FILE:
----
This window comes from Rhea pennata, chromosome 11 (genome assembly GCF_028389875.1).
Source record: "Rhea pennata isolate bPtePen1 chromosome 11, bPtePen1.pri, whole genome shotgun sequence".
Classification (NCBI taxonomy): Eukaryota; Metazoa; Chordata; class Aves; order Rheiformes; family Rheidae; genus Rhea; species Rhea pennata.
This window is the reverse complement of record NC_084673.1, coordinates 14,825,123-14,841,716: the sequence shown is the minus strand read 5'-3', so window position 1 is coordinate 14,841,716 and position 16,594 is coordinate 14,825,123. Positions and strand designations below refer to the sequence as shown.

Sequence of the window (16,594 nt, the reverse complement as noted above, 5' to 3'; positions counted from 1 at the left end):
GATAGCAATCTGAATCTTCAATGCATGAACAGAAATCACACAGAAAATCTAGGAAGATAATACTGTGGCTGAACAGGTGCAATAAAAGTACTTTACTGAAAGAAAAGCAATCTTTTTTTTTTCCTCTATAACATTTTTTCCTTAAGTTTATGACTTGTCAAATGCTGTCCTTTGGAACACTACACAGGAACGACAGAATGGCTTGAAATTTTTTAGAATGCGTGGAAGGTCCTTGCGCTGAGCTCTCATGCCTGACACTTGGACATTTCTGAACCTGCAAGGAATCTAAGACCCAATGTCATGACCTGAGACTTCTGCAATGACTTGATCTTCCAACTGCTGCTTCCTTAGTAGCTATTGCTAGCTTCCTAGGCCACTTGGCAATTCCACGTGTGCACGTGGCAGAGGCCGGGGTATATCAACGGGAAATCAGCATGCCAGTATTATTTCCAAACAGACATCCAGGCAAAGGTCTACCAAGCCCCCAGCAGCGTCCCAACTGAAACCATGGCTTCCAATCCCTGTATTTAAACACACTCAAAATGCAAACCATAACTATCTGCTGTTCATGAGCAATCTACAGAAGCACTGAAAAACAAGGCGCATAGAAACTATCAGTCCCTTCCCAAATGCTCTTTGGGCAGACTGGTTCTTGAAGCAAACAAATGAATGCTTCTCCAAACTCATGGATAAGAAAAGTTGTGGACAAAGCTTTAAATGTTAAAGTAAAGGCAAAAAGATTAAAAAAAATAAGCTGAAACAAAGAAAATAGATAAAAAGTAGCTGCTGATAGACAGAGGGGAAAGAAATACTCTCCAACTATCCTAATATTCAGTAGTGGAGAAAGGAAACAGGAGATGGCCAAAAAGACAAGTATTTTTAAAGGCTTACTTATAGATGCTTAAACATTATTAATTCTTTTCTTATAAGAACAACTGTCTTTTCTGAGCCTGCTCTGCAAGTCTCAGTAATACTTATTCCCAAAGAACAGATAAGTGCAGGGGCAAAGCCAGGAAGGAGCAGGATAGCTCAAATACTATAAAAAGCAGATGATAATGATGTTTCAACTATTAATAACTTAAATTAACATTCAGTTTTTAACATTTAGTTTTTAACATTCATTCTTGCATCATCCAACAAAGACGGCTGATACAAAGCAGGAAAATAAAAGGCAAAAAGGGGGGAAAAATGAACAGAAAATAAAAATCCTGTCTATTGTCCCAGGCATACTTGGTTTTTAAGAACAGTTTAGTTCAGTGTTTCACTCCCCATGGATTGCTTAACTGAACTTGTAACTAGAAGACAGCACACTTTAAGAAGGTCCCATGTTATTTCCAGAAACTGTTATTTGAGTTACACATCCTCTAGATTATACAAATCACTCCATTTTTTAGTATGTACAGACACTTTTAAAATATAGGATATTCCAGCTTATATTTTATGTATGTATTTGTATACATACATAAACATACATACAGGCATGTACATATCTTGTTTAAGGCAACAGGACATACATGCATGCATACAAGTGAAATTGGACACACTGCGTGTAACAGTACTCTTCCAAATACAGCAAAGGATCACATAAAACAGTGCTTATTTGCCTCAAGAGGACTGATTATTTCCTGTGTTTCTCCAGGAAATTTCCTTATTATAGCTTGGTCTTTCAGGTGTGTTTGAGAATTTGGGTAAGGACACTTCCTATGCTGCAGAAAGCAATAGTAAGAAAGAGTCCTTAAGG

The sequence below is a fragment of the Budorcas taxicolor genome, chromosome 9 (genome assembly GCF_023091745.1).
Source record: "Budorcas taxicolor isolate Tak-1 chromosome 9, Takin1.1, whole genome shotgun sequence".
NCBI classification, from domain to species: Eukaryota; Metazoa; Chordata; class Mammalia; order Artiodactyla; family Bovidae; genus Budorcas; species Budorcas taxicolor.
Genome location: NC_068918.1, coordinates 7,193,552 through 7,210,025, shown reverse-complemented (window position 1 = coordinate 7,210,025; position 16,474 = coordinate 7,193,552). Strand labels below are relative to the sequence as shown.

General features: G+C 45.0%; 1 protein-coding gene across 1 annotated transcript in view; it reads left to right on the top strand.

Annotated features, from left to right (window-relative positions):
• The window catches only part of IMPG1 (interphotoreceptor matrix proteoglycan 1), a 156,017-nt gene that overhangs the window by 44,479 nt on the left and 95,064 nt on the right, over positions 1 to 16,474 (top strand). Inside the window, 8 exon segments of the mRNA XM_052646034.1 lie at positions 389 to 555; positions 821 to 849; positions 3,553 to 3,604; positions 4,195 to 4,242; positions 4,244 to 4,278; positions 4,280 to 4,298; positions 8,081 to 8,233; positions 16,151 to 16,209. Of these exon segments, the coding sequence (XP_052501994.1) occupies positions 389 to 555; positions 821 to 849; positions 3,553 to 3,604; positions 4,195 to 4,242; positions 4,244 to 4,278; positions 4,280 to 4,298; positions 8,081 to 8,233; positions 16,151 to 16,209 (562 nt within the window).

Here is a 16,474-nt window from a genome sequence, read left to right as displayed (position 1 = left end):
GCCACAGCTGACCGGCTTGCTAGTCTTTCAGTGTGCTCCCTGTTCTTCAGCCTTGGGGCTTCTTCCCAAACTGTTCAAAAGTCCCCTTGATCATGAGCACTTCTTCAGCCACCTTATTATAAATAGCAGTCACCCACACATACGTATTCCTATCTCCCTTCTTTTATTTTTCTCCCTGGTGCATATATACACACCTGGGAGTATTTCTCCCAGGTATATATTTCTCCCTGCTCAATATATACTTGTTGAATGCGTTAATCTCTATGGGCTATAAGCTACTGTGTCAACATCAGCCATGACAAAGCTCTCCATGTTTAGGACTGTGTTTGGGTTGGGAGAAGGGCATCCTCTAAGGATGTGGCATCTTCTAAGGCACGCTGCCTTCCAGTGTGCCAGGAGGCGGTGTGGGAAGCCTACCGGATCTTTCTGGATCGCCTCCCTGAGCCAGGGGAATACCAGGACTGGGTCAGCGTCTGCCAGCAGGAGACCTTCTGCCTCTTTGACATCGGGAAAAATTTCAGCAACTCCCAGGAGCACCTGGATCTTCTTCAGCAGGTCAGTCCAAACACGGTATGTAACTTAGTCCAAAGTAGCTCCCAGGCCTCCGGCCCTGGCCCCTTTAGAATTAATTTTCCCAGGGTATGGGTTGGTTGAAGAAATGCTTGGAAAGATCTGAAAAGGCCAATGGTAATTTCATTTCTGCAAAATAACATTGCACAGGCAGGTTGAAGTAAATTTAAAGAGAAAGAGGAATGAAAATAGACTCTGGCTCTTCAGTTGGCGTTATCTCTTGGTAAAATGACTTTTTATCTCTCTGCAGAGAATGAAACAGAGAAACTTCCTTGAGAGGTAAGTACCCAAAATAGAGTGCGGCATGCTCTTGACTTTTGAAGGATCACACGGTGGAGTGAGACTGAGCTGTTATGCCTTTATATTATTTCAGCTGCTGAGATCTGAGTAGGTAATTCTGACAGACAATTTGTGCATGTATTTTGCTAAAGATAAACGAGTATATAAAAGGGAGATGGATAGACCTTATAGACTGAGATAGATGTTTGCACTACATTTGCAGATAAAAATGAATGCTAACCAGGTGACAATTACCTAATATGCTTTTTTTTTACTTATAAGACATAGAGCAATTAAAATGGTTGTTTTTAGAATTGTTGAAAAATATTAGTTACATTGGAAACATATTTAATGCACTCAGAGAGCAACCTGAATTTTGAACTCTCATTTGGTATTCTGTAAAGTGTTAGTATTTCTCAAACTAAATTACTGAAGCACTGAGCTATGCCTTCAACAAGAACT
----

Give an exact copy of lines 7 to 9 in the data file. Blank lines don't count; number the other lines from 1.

The sequence below is a fragment of the Budorcas taxicolor genome, chromosome 9 (genome assembly GCF_023091745.1).
Source record: "Budorcas taxicolor isolate Tak-1 chromosome 9, Takin1.1, whole genome shotgun sequence".
NCBI classification, from domain to species: Eukaryota; Metazoa; Chordata; class Mammalia; order Artiodactyla; family Bovidae; genus Budorcas; species Budorcas taxicolor.